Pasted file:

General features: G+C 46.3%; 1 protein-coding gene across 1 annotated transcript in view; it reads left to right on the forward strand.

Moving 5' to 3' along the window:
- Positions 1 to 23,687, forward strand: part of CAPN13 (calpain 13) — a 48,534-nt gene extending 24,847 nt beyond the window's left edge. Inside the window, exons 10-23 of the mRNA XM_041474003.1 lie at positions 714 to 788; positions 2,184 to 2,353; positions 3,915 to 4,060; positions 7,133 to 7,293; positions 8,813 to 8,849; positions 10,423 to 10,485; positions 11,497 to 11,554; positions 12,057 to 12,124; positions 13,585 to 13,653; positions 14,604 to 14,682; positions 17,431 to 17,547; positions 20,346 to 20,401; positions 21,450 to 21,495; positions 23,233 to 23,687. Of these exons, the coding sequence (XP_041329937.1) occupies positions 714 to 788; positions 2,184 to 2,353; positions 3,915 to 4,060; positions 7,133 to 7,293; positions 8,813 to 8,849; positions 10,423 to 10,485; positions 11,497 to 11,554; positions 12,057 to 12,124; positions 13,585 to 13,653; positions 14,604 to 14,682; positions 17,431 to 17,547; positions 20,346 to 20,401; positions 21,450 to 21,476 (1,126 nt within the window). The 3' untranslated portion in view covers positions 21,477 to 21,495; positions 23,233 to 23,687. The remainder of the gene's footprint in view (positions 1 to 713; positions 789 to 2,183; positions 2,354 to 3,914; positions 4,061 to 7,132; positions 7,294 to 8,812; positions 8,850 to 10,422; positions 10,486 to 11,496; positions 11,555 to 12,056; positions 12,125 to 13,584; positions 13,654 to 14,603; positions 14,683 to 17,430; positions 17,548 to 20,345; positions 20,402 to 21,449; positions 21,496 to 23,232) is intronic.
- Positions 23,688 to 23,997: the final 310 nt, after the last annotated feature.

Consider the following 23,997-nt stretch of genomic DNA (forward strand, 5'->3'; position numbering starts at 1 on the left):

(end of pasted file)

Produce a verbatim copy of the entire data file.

General features: G+C 46.3%; 1 protein-coding gene across 1 annotated transcript in view; it reads left to right on the forward strand.

Moving 5' to 3' along the window:
- Positions 1 to 23,687, forward strand: part of CAPN13 (calpain 13) — a 48,534-nt gene extending 24,847 nt beyond the window's left edge. Inside the window, exons 10-23 of the mRNA XM_041474003.1 lie at positions 714 to 788; positions 2,184 to 2,353; positions 3,915 to 4,060; positions 7,133 to 7,293; positions 8,813 to 8,849; positions 10,423 to 10,485; positions 11,497 to 11,554; positions 12,057 to 12,124; positions 13,585 to 13,653; positions 14,604 to 14,682; positions 17,431 to 17,547; positions 20,346 to 20,401; positions 21,450 to 21,495; positions 23,233 to 23,687. Of these exons, the coding sequence (XP_041329937.1) occupies positions 714 to 788; positions 2,184 to 2,353; positions 3,915 to 4,060; positions 7,133 to 7,293; positions 8,813 to 8,849; positions 10,423 to 10,485; positions 11,497 to 11,554; positions 12,057 to 12,124; positions 13,585 to 13,653; positions 14,604 to 14,682; positions 17,431 to 17,547; positions 20,346 to 20,401; positions 21,450 to 21,476 (1,126 nt within the window). The 3' untranslated portion in view covers positions 21,477 to 21,495; positions 23,233 to 23,687. The remainder of the gene's footprint in view (positions 1 to 713; positions 789 to 2,183; positions 2,354 to 3,914; positions 4,061 to 7,132; positions 7,294 to 8,812; positions 8,850 to 10,422; positions 10,486 to 11,496; positions 11,555 to 12,056; positions 12,125 to 13,584; positions 13,654 to 14,603; positions 14,683 to 17,430; positions 17,548 to 20,345; positions 20,402 to 21,449; positions 21,496 to 23,232) is intronic.
- Positions 23,688 to 23,997: the final 310 nt, after the last annotated feature.

Consider the following 23,997-nt stretch of genomic DNA (forward strand, 5'->3'; position numbering starts at 1 on the left):